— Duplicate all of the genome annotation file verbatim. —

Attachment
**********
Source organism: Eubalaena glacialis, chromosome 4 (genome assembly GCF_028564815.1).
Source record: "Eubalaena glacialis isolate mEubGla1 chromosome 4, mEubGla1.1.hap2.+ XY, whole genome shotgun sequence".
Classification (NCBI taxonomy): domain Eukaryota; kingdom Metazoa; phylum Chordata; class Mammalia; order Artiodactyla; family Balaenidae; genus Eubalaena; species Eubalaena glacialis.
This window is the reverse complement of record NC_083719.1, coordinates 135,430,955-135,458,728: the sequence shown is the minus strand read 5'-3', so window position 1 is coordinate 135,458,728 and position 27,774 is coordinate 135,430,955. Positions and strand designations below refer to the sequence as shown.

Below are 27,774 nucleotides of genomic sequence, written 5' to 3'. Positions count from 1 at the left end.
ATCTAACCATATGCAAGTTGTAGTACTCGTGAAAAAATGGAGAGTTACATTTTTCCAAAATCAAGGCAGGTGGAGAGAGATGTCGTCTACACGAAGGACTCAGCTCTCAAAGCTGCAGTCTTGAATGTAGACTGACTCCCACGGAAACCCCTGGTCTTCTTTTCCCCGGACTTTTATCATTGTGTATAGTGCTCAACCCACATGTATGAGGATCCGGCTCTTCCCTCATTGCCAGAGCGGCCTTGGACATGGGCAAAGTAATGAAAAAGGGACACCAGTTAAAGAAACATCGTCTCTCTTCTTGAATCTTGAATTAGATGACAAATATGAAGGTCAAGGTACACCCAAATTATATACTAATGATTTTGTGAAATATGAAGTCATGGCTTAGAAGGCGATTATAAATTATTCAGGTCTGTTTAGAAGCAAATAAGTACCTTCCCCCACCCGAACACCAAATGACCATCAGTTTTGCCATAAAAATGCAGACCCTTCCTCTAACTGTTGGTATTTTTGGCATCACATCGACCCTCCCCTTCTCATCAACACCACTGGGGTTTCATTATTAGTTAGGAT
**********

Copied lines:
Source organism: Eubalaena glacialis, chromosome 4 (genome assembly GCF_028564815.1).
Source record: "Eubalaena glacialis isolate mEubGla1 chromosome 4, mEubGla1.1.hap2.+ XY, whole genome shotgun sequence".
Classification (NCBI taxonomy): domain Eukaryota; kingdom Metazoa; phylum Chordata; class Mammalia; order Artiodactyla; family Balaenidae; genus Eubalaena; species Eubalaena glacialis.
This window is the reverse complement of record NC_083719.1, coordinates 135,430,955-135,458,728: the sequence shown is the minus strand read 5'-3', so window position 1 is coordinate 135,458,728 and position 27,774 is coordinate 135,430,955. Positions and strand designations below refer to the sequence as shown.

Below are 27,774 nucleotides of genomic sequence, written 5' to 3'. Positions count from 1 at the left end.
ATCTAACCATATGCAAGTTGTAGTACTCGTGAAAAAATGGAGAGTTACATTTTTCCAAAATCAAGGCAGGTGGAGAGAGATGTCGTCTACACGAAGGACTCAGCTCTCAAAGCTGCAGTCTTGAATGTAGACTGACTCCCACGGAAACCCCTGGTCTTCTTTTCCCCGGACTTTTATCATTGTGTATAGTGCTCAACCCACATGTATGAGGATCCGGCTCTTCCCTCATTGCCAGAGCGGCCTTGGACATGGGCAAAGTAATGAAAAAGGGACACCAGTTAAAGAAACATCGTCTCTCTTCTTGAATCTTGAATTAGATGACAAATATGAAGGTCAAGGTACACCCAAATTATATACTAATGATTTTGTGAAATATGAAGTCATGGCTTAGAAGGCGATTATAAATTATTCAGGTCTGTTTAGAAGCAAATAAGTACCTTCCCCCACCCGAACACCAAATGACCATCAGTTTTGCCATAAAAATGCAGACCCTTCCTCTAACTGTTGGTATTTTTGGCATCACATCGACCCTCCCCTTCTCATCAACACCACTGGGGTTTCATTATTAGTTAGGAT